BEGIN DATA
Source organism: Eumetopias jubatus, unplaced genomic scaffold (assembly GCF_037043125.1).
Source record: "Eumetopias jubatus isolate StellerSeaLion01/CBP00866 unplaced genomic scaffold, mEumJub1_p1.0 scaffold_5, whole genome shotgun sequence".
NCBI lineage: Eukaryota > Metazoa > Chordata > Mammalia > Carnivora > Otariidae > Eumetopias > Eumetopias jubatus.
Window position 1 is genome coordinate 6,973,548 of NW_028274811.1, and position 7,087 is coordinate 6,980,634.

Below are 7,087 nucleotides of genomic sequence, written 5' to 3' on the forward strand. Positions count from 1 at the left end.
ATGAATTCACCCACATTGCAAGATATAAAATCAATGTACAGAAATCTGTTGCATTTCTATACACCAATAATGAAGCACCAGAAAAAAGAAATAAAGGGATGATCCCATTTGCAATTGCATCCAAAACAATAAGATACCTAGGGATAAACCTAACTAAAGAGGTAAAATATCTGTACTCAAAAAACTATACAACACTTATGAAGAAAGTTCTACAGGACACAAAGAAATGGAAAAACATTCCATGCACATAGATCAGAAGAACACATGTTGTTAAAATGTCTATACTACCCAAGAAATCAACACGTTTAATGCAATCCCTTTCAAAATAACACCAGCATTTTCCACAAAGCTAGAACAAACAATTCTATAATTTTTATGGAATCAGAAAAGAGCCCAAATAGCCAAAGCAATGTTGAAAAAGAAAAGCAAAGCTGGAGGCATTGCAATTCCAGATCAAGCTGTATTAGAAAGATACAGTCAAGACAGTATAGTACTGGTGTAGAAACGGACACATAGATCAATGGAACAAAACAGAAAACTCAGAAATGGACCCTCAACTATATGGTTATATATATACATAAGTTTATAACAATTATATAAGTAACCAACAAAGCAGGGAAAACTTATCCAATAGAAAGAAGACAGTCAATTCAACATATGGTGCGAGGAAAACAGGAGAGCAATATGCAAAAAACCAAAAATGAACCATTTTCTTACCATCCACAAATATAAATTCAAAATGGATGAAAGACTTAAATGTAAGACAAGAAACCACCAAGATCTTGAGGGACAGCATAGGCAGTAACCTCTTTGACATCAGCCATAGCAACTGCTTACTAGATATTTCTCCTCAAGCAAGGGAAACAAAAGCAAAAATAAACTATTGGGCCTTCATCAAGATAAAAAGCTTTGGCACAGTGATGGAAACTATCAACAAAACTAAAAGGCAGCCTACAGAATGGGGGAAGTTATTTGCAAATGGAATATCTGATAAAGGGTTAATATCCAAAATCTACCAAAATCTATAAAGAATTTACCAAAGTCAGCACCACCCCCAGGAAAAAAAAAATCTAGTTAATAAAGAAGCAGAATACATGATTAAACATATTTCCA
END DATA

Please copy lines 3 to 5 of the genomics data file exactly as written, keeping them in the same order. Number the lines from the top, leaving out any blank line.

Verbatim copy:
NCBI lineage: Eukaryota > Metazoa > Chordata > Mammalia > Carnivora > Otariidae > Eumetopias > Eumetopias jubatus.
Window position 1 is genome coordinate 6,973,548 of NW_028274811.1, and position 7,087 is coordinate 6,980,634.

Below are 7,087 nucleotides of genomic sequence, written 5' to 3' on the forward strand. Positions count from 1 at the left end.